Local radio talk-show host Rob Schilling has an (intentionally) incendiary post on his recently launched blog, which asserts racially-based manipulation of Charlottesville's electoral system by the city's Democratic party establishment.
A supplement to a recent broadcast on WINA-AM on this issue, Schilling documents what he calls a "sordid" four-decade history of "engineered" nominations for City Council seats.
Since 1970, when the first African American was elected to Charlottesville City Council, whenever an African American was currently holding a City Council seat, Democrat African Americans who attempted to obtain a nomination from the Central Party leadership were denied. Recent examples of African Americans denied the Democratic Party leadership’s nomination during years when an African American either already was serving on Council or was running for re-election include David Simmons and Lelia Brown.Schilling, himself a former City Council member (and one of only two Republicans elected to public office in Charlottesville in the past quarter-century) concludes:
This strange pattern of succession does not appear to have happened by chance, and through the lens of statistical analysis, it seems engineered. In a March 12, 2004 discussion, a Democrat City Councilor stated that this curious pattern of succession was actually a designed “system of patronage,” wherein in 1980, after a two-year stretch of an all-white council, the local Democratic Party leadership made an agreement with the local African American community that assured one, guaranteed African American Council seat at all times.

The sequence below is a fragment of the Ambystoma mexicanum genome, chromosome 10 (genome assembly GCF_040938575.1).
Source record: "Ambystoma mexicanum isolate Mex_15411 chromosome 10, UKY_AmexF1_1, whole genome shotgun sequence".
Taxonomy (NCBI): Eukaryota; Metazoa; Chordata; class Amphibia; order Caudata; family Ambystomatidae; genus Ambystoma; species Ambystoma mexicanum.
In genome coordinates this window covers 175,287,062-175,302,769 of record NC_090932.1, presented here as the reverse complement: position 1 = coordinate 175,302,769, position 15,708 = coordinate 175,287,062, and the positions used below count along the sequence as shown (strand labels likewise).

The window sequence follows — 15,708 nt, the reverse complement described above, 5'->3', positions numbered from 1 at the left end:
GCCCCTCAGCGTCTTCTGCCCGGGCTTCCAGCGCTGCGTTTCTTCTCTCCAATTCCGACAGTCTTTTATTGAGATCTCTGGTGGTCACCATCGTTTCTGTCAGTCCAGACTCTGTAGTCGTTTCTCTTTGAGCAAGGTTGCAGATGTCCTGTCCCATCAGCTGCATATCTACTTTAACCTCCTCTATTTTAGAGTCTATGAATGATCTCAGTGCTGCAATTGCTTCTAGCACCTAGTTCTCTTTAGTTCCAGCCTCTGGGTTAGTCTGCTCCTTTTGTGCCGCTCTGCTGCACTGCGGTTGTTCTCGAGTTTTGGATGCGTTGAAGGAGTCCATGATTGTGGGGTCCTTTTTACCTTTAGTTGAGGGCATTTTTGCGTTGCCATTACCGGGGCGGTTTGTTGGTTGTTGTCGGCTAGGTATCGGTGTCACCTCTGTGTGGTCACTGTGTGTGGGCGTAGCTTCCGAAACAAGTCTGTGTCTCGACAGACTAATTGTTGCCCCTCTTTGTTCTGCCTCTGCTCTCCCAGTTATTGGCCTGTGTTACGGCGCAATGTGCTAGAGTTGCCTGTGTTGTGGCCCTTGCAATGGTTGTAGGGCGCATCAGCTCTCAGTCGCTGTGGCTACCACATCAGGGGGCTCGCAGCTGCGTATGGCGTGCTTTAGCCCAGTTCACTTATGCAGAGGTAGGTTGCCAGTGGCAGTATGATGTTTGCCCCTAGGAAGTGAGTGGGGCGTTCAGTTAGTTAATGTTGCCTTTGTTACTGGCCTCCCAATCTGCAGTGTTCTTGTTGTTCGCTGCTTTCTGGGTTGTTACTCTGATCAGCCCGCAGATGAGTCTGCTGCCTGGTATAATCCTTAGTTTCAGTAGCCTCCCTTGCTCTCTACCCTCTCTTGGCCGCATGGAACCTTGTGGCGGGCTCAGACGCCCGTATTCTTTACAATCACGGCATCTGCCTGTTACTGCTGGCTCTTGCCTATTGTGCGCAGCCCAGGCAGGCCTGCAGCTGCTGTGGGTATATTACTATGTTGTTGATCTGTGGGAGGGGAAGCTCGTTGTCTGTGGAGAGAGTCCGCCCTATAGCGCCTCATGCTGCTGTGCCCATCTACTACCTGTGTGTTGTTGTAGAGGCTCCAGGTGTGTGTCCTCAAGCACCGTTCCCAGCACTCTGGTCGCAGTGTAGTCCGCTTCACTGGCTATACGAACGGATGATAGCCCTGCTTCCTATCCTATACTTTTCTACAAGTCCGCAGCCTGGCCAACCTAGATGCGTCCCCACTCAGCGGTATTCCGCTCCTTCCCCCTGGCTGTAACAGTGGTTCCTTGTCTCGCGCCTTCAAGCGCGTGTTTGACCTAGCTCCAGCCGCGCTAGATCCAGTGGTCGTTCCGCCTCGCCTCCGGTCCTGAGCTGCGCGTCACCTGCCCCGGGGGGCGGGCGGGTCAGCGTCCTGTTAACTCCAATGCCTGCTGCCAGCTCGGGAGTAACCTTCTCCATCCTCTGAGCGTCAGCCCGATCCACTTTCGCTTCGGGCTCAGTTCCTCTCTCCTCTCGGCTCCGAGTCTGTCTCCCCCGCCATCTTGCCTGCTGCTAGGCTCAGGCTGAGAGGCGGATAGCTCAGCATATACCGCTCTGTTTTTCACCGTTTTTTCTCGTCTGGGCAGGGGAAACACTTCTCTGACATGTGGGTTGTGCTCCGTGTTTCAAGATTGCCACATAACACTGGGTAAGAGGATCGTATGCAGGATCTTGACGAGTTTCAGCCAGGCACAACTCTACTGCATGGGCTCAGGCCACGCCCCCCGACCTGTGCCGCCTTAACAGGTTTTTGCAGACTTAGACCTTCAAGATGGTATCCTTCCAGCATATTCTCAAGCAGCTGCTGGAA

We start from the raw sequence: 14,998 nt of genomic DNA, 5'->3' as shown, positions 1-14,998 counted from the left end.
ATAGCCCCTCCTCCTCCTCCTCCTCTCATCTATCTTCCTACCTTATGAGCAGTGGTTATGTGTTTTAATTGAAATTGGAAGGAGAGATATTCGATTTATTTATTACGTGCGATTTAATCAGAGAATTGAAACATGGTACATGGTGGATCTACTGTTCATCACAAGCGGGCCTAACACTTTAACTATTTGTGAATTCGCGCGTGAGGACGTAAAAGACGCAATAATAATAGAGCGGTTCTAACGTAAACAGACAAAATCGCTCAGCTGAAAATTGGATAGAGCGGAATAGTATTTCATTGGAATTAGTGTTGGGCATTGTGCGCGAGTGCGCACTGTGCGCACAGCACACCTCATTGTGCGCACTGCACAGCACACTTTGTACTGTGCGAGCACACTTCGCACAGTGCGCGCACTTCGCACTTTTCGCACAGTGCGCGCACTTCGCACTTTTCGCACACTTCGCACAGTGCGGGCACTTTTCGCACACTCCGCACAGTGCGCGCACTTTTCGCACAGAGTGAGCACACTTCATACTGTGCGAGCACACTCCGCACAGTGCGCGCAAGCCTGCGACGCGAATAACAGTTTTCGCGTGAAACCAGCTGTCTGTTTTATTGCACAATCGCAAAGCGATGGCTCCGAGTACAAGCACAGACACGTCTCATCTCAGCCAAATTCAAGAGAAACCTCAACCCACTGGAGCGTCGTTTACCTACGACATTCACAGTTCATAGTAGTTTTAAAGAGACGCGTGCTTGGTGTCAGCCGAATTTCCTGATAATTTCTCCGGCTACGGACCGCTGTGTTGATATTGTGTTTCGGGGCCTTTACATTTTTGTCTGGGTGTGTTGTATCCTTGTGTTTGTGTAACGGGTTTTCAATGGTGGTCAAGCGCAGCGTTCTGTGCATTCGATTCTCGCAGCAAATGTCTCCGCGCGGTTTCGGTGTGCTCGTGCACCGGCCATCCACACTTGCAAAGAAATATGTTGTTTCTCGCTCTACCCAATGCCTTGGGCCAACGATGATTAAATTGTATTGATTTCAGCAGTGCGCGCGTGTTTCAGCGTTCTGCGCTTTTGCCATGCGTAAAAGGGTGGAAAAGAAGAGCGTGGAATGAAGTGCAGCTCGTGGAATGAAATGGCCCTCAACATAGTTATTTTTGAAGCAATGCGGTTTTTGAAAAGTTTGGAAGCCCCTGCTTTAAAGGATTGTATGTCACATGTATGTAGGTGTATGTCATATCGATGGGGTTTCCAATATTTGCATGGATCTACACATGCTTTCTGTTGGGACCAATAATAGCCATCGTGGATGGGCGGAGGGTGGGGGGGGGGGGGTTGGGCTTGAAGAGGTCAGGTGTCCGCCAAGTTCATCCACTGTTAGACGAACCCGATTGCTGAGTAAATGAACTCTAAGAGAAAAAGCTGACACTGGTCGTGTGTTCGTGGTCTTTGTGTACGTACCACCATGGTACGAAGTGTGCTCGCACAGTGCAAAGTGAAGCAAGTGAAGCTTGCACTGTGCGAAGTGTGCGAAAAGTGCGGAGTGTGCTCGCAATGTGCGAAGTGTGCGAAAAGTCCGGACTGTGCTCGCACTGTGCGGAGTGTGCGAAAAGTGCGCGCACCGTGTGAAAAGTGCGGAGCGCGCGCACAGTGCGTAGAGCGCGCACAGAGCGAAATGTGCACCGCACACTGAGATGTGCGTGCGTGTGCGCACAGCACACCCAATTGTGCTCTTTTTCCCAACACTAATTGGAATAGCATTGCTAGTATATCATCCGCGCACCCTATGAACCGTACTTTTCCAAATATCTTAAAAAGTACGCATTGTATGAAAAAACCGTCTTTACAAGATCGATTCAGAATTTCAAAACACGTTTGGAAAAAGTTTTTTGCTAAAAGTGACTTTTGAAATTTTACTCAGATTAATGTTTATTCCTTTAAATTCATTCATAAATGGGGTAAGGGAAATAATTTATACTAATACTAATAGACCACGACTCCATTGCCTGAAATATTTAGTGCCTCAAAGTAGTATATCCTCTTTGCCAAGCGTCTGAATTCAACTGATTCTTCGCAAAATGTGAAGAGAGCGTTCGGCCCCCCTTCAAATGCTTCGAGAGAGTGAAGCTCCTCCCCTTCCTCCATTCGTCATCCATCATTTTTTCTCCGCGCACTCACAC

Charlottesville Central Party Democrats’ partisan, at large elections scheme has made it easier for this “system of patronage” to occur as it enables white majority precincts to dominate and control electoral outcomes over the voting preferences of minority-majority precincts.
The history delineated here should be a shame to all who have participated in and perpetuated racial manipulation in Charlottesville City Council elections. Sadly, iron-fisted, Byrd-inspired tactics continue to this day in Charlottesville.Rob Schilling's blog entry includes a link to the podcast of the original "Schilling Show" exposition of these issues.
The system can be righted rather easily, if not by ward-based elections, by non-partisan elections, which easily could be implemented by City Council through a change of the City charter.
The non-partisan election model, mandated for our Charlottesville School Board elections, has resulted in four African American candidates being elected in two election cycles, while only six African Americans ever have been elected to City Council in the nearly forty years since Charles Barbour first held office in 1970, under the (Democrat-favored) partisan nomination process.
The results of a non-partisan election process in Charlottesville would likely yield an all-Democrat City Council, but at least they would be the People’s Democrats, not the Party’s Democrats, unleashed from the fraud, corruption and racial manipulation that has characterized Charlottesville’s Central Party Democrats for decades.